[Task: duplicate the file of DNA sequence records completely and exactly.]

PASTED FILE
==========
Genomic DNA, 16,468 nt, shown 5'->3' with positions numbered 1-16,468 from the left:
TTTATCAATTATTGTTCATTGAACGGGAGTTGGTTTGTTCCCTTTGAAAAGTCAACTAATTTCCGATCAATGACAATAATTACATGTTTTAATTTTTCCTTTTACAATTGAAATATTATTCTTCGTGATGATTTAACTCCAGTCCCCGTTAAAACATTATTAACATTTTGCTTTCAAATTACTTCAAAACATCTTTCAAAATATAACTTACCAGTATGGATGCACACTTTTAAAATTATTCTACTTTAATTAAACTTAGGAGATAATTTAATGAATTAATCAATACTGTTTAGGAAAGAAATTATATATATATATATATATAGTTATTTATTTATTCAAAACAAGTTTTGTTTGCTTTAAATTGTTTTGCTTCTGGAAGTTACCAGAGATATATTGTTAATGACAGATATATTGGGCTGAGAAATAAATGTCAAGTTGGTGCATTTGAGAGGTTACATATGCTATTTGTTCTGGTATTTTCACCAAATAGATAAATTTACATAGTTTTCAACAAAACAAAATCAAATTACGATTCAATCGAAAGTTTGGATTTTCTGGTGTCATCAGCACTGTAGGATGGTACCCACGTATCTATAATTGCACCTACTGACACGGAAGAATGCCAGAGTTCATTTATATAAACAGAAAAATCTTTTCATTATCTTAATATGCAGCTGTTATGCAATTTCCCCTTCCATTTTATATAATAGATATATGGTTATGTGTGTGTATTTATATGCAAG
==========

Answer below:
Genomic DNA, 16,468 nt, shown 5'->3' with positions numbered 1-16,468 from the left:
TTTATCAATTATTGTTCATTGAACGGGAGTTGGTTTGTTCCCTTTGAAAAGTCAACTAATTTCCGATCAATGACAATAATTACATGTTTTAATTTTTCCTTTTACAATTGAAATATTATTCTTCGTGATGATTTAACTCCAGTCCCCGTTAAAACATTATTAACATTTTGCTTTCAAATTACTTCAAAACATCTTTCAAAATATAACTTACCAGTATGGATGCACACTTTTAAAATTATTCTACTTTAATTAAACTTAGGAGATAATTTAATGAATTAATCAATACTGTTTAGGAAAGAAATTATATATATATATATATATAGTTATTTATTTATTCAAAACAAGTTTTGTTTGCTTTAAATTGTTTTGCTTCTGGAAGTTACCAGAGATATATTGTTAATGACAGATATATTGGGCTGAGAAATAAATGTCAAGTTGGTGCATTTGAGAGGTTACATATGCTATTTGTTCTGGTATTTTCACCAAATAGATAAATTTACATAGTTTTCAACAAAACAAAATCAAATTACGATTCAATCGAAAGTTTGGATTTTCTGGTGTCATCAGCACTGTAGGATGGTACCCACGTATCTATAATTGCACCTACTGACACGGAAGAATGCCAGAGTTCATTTATATAAACAGAAAAATCTTTTCATTATCTTAATATGCAGCTGTTATGCAATTTCCCCTTCCATTTTATATAATAGATATATGGTTATGTGTGTGTATTTATATGCAAG